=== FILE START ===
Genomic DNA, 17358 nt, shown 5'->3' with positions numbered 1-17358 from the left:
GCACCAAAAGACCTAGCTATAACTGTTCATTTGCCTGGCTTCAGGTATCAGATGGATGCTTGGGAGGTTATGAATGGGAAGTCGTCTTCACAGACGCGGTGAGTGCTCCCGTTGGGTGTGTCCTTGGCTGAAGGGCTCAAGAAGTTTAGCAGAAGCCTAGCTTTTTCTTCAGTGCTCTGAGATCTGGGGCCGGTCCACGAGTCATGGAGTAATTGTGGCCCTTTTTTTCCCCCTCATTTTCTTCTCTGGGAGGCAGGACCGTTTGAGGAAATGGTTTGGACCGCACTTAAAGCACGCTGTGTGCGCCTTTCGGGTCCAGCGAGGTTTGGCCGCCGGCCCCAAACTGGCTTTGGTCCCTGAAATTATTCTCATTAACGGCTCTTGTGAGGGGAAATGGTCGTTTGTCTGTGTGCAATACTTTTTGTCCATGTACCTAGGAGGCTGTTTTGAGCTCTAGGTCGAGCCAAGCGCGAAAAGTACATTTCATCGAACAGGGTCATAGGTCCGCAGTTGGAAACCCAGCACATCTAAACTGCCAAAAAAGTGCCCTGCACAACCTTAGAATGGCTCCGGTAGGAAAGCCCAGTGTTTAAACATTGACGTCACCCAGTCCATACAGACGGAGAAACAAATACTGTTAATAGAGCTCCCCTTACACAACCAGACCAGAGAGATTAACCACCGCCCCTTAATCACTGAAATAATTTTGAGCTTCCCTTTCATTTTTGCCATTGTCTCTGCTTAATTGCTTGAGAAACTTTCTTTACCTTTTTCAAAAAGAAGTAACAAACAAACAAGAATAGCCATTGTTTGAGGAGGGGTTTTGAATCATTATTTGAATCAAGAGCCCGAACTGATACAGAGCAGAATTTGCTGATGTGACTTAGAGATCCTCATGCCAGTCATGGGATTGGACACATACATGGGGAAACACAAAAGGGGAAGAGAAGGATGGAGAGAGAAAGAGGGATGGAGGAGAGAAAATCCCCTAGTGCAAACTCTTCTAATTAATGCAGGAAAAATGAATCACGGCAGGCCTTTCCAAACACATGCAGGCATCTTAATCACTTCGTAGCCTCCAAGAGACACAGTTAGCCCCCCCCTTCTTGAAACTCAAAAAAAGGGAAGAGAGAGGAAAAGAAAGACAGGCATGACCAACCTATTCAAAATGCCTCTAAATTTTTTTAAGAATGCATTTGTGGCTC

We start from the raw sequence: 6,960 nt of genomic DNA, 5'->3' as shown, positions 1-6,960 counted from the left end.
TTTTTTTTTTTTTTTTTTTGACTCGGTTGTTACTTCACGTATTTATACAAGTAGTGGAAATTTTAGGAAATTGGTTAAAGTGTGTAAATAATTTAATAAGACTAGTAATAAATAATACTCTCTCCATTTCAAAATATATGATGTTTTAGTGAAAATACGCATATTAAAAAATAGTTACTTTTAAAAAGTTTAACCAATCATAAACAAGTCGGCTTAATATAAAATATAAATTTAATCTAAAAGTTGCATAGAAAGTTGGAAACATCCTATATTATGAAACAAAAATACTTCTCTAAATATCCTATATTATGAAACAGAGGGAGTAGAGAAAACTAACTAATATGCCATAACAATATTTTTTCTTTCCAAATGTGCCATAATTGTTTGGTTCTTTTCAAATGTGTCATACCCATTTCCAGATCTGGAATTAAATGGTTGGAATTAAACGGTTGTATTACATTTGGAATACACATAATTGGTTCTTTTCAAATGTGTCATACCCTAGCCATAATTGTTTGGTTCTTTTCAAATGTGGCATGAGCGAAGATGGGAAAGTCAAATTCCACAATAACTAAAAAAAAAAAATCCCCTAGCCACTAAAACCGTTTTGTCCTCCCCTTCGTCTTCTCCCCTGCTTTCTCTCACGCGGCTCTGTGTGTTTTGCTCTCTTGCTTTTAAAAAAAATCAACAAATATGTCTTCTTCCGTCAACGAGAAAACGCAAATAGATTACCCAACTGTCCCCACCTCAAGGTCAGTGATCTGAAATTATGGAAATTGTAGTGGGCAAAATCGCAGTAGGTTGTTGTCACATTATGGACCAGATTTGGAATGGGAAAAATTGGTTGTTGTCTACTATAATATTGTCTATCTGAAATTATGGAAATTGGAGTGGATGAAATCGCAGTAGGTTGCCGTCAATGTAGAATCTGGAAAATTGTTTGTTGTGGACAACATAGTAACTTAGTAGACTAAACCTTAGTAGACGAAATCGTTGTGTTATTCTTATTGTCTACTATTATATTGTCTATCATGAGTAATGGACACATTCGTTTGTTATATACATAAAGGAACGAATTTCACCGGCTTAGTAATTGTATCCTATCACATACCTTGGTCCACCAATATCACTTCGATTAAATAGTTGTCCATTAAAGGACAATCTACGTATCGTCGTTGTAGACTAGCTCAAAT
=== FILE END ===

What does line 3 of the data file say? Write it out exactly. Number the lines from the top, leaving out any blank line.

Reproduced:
We start from the raw sequence: 6,960 nt of genomic DNA, 5'->3' as shown, positions 1-6,960 counted from the left end.